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green to see what happens

Atkinson Kimball, “The Art of Puttering,” in The Atlantic Monthly 108 (October 1911) : 568-571 (google books)
568-571 (hathitrust)

Atkinson Kimball is the joint pseudonym of Richard Bowland Kimball (1874-1950) and Grace Lucia (Atkinson) Kimball (1875-1923), about whom both, more later.

  1. The floor of our dressing-room sadly needed painting. The practical member of the firm looked at it, and then I said with sudden inspiration, ‘Why bother the painters with such a little job as this. I’ll paint it myself.’
  2. The practical member was silent. She has not the perfect confidence in me that a partner ought to have; and I went on, to reassure her, —
  3. I have always been interested in the pictorial arts. I have always wanted to be a painter. The only thing that’s kept me from embracing an art-career has been lack of technical skill. When I get to my separate star, I shall paint the thing as I see it for the God of things-as-they-are; and on Saturday afternoons, you can fly over from your separate star, and admire my work. Meanwhile, if I can’t paint pictures on our crowded planet, at least I can paint floors. All you have to do is mix the colors in the right proportions and put the paint on. As in all arts, however, the artistic floor-painter is known by what he omits. He should not muddy his colors any more than a literary artist should muddy the colors of his words. He must select, he must be siimple. In painting this floor, I shall make no attempt to paint anything except a pedestrian floor. But who knows? Sometimes the Muse smiles on the humblest practitioner. In addition to being simple, I may prove sensuous and passionate. It will take about a pint of paint.’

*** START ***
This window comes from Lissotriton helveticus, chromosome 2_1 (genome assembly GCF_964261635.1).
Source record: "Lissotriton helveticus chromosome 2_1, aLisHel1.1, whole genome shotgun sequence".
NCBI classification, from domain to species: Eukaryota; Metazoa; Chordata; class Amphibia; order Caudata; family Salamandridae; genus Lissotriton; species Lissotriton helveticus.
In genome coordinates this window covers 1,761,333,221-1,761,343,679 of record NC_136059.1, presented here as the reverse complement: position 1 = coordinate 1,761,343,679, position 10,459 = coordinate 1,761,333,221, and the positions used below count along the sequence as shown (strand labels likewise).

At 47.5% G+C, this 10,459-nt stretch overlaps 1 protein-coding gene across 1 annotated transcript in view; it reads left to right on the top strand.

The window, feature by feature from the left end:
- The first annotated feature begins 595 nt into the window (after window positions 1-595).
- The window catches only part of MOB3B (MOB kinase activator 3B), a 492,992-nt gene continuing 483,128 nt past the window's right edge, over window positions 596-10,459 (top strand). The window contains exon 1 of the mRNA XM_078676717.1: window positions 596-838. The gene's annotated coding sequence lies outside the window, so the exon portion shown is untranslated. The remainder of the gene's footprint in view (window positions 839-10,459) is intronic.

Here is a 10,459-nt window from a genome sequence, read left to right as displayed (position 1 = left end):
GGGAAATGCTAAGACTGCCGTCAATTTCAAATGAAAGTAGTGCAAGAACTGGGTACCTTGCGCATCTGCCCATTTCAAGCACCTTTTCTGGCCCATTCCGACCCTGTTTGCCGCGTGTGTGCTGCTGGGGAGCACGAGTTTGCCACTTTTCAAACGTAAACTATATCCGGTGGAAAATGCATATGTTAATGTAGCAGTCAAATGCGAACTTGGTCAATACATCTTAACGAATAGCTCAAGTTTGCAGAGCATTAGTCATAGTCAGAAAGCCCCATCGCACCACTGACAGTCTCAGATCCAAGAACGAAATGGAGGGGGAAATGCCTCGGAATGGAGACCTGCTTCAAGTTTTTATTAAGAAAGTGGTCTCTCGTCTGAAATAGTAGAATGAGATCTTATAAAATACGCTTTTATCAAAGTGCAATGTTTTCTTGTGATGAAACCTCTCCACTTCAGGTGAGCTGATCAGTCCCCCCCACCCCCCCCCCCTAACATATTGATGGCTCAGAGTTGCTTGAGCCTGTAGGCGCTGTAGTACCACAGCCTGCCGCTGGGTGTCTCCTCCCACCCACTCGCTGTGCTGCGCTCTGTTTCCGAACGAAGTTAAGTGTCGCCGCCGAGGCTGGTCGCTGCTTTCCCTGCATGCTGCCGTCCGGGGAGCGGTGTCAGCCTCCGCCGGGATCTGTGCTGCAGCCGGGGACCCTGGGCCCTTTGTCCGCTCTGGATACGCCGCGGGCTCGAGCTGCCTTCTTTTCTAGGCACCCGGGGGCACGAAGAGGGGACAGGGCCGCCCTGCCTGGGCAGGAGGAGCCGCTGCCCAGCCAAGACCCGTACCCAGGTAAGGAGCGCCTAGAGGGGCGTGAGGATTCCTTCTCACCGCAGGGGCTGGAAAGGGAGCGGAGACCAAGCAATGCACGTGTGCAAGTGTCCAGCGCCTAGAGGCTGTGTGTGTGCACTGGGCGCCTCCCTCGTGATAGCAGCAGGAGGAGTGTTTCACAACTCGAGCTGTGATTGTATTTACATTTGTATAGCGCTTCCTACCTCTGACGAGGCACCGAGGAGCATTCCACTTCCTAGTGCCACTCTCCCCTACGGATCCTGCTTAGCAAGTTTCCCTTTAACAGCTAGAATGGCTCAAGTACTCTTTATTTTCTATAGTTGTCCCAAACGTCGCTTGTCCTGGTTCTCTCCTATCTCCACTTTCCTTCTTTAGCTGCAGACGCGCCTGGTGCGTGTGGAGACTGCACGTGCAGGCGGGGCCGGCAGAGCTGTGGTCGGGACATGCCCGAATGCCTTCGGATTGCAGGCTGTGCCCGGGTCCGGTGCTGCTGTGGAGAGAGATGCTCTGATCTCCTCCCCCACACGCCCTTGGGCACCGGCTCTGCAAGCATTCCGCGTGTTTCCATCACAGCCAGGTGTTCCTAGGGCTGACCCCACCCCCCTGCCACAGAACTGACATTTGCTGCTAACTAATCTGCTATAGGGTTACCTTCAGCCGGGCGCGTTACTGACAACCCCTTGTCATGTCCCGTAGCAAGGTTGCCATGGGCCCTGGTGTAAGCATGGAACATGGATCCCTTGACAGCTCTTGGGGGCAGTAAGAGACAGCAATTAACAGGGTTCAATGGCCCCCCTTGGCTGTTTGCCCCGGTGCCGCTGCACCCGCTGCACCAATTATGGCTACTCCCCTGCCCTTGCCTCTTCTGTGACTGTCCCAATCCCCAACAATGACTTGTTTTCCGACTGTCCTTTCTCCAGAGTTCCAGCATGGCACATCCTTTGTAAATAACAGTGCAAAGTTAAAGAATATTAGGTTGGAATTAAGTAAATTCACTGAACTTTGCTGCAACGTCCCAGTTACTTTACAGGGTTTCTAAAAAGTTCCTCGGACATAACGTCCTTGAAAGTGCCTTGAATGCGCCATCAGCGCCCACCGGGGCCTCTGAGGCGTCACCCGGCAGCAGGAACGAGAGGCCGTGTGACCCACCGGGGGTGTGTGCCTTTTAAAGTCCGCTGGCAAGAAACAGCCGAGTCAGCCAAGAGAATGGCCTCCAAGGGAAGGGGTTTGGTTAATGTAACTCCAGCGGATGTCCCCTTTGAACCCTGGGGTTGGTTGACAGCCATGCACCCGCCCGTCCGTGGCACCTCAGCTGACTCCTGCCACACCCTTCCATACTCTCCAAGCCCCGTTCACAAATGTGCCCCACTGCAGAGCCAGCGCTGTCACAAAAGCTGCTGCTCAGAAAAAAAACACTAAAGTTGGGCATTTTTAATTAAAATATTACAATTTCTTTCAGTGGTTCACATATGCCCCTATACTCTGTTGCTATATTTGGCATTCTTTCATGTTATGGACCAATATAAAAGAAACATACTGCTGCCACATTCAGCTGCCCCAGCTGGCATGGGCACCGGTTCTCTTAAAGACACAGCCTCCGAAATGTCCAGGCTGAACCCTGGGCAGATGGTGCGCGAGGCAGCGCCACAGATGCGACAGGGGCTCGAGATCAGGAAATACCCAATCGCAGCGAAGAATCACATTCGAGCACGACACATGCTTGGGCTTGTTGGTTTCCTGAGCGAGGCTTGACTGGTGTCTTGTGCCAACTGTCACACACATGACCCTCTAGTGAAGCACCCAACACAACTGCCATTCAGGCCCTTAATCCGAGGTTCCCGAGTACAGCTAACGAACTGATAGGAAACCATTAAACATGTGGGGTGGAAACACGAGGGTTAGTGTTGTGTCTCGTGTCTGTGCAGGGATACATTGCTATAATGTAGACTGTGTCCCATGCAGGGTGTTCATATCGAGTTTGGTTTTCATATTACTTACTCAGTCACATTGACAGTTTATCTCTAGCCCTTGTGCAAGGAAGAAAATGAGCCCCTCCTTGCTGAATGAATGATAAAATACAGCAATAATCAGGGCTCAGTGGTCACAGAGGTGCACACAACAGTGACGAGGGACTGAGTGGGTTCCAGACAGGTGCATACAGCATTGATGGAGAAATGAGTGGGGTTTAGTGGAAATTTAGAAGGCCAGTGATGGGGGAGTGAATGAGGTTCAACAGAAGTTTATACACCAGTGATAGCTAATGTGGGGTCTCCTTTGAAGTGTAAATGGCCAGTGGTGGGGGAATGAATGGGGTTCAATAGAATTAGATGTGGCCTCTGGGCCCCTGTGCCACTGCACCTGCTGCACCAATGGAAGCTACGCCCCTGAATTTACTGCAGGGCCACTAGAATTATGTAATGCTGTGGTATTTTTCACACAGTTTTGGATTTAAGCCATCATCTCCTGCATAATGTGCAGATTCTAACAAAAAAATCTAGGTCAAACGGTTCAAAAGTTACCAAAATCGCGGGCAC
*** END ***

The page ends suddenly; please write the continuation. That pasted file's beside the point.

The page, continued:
4. The floor of our dressing-room is painted to imitate a hard-pine floor, a difficult color to match. I made a careful mental image of the exact tint, and enconced myself in the shop, that delectable no-woman’s land where, in Stevenson’s phrase, I can have a hell of my own, and assume, with the slipping on of my overalls, the entity of mason, carpenter, farmer, or whatever artisan is demanded at the moment by the delightfully multifarious exigencies of country life. This morning, of course, I assumed the entity of a painter.
  5. I carefully fashioned a paddle to stir with; I ranged before me on the bench the lead, the oil, the turpentine, the Japan dryer, and the most charming series of pure pigments, running, through umbers and yellows and greens, from lampblack to brightest vermilion. This could be called setting my palette.